Critical Internet Resources not so critical
Silence the Lambs
It’s the wrong thing to do, but someone has to say it: the collective wisdom of teenagers – or “youth” as they are being called– don’t amount to squat.
Maybe it’s because I’m not a father; maybe it’s because I am still young enough to understand the latest uses and trends of the Internet; maybe I’m just a grouch; but the strange habit of sticking a 15-year-old at a microphone to mumble useless insights about the Internet just doesn’t cut it.
Yes, it is a nice change from the “old white men” who are also mumbling useless insights about the Internet, but let’s not pretend we’re getting anywhere with this information. And you’re talking to an ex-precocious teen.
If we will want to instill some energy in the IGF – and god knows it needs it – why not remove the stages, tables, huge rooms, tired, over-long meeting formats, and pick up the pace of discussions?
Why is the energy so low?
Talking of which, there is a general sleepiness about this IGF. I can’t quite figure out why, but there is none of the usual energy here in Vilnius and it feels a little, well, dreary.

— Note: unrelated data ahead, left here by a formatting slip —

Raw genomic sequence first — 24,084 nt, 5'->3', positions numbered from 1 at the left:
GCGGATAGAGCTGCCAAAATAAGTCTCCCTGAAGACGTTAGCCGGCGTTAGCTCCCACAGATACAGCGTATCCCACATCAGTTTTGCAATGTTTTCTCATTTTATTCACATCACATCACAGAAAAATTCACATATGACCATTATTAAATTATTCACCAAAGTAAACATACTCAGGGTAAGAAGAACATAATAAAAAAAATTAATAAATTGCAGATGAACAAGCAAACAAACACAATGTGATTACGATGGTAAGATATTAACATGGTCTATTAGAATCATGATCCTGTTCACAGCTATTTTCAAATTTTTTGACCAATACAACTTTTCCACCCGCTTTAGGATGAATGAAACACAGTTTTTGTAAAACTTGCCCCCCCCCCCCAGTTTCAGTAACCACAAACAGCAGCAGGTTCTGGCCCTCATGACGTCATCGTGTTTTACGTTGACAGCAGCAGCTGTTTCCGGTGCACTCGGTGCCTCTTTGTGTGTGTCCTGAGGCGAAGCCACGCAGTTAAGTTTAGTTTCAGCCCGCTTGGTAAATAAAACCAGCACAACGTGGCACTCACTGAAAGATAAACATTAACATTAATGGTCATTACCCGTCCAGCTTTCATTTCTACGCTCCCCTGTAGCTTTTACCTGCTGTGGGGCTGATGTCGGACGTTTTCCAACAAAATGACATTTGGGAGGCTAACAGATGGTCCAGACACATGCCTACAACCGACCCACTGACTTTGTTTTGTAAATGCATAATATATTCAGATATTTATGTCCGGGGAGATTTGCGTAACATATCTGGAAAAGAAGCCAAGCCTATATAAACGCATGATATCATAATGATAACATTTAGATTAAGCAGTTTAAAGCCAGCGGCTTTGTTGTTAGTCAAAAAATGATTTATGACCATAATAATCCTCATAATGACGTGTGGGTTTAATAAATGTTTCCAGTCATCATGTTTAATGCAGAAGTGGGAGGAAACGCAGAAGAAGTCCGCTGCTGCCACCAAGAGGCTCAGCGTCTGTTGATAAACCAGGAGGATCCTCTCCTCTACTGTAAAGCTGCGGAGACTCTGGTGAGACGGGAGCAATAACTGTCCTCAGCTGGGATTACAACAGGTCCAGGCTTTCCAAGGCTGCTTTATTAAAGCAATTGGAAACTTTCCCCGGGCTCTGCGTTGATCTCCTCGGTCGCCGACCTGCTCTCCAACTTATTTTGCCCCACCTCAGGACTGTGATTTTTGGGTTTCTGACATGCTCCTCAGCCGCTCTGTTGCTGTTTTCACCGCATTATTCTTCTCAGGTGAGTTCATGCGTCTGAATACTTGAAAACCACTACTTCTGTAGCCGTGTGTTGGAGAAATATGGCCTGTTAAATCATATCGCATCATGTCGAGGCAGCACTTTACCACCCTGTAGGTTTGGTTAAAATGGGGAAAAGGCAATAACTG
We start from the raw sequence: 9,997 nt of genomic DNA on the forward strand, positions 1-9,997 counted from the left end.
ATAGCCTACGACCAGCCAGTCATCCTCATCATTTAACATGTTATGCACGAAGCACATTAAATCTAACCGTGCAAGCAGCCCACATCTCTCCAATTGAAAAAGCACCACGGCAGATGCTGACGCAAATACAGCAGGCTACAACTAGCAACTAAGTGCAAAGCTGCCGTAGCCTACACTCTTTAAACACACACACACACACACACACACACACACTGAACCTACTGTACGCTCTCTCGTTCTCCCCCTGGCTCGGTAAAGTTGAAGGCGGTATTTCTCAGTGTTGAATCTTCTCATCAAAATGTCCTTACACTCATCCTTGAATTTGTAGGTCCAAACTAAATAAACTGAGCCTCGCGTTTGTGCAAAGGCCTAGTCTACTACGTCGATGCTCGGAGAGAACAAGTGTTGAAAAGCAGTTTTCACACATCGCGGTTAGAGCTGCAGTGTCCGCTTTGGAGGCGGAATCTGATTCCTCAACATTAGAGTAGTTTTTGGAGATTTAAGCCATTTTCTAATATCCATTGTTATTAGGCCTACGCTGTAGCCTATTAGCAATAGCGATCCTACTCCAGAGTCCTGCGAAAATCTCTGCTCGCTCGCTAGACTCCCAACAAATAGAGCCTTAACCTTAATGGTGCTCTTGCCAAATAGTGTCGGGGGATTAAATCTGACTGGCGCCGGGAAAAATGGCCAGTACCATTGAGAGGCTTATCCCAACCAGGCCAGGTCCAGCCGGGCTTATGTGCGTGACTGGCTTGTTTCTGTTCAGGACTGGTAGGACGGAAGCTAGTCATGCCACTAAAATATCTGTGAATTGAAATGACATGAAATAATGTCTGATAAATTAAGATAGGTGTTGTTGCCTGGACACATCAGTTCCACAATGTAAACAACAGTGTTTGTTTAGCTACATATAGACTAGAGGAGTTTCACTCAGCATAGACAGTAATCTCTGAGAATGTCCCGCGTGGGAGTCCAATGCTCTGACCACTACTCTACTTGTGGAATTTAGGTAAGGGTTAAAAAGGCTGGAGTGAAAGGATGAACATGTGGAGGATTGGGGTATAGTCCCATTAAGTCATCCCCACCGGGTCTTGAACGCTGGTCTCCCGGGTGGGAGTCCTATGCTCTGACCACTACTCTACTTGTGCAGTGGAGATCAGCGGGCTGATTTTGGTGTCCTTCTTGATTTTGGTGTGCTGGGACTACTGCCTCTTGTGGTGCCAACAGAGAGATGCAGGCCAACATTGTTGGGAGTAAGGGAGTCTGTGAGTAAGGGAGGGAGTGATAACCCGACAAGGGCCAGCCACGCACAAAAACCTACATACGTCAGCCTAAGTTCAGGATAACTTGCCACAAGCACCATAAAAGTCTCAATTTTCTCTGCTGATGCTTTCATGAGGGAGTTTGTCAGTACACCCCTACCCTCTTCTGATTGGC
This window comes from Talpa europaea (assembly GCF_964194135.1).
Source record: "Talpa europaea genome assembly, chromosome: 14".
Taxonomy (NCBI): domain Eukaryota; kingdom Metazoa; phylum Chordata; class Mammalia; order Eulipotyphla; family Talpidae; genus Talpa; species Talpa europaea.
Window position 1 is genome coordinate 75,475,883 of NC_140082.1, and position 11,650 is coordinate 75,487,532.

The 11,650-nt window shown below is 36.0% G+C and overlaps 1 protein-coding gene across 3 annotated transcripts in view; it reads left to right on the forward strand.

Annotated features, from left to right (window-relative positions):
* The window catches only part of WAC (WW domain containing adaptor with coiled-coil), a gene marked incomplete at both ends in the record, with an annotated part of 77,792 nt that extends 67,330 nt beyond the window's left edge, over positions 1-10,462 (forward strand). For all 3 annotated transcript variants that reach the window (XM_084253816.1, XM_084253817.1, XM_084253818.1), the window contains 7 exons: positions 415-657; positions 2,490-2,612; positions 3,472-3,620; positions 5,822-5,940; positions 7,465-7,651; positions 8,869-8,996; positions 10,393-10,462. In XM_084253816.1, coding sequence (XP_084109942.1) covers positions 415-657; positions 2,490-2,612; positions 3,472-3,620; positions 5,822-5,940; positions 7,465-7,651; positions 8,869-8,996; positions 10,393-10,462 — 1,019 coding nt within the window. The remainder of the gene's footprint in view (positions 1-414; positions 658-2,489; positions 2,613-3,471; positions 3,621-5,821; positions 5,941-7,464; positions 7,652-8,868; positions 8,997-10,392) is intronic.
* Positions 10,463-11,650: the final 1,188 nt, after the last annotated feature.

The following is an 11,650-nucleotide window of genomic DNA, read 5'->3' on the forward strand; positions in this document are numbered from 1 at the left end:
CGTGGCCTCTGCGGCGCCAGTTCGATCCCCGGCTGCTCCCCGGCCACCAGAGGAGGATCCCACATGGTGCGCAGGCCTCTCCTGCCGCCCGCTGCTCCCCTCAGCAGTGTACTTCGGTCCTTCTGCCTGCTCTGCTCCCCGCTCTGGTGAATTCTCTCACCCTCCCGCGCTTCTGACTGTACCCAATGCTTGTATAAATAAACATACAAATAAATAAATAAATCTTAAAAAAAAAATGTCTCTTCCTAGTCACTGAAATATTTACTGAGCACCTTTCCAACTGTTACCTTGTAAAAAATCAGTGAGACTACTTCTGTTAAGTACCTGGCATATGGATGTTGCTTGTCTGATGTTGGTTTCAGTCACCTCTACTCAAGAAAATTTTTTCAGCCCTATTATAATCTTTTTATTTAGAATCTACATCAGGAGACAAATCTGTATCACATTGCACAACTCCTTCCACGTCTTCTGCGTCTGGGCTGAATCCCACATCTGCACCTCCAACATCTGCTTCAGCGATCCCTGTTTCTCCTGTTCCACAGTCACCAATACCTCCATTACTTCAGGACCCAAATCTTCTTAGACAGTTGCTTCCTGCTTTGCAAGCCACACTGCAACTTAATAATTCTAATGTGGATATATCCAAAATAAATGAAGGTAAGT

Compare this to the buzz that was there at the first IGF in Athens. It was total chaos but it was jumping. Rio was also fun. Sharm El-Shiekh had its moments. But so far in Vilnius – and there’s only one day left – it looks and sounds like a bunch of people talking not very interestingly about the not very interesting subjects.
Has the desire to bring people closer together – stopping civil society from yelling at Chinese delegates for example – actually caused us to all become dull?
The most exciting moment at Vilnius happened this lunchtime in the main session when a previously unannounced session appears to talk about the future of the IGF. Suddenly people were in the room, energy was up, people were modulating their voice, the pace was moving along.
And the exciting result? That one UN group is going to create a working group to spend six months talking about how to improve the IGF so it can be given to the UN to discuss in 12 months time. We may see the results in 2012.
Now I’m an Internet governance geek, I really am, I sat through late-night meetings in boiling hot rooms, starving and thirsty just to find out the latest twist, and I loved it. If I can’t get excited, then we really are in trouble. ®
This article originally appeared on kierenmccarthy.com.
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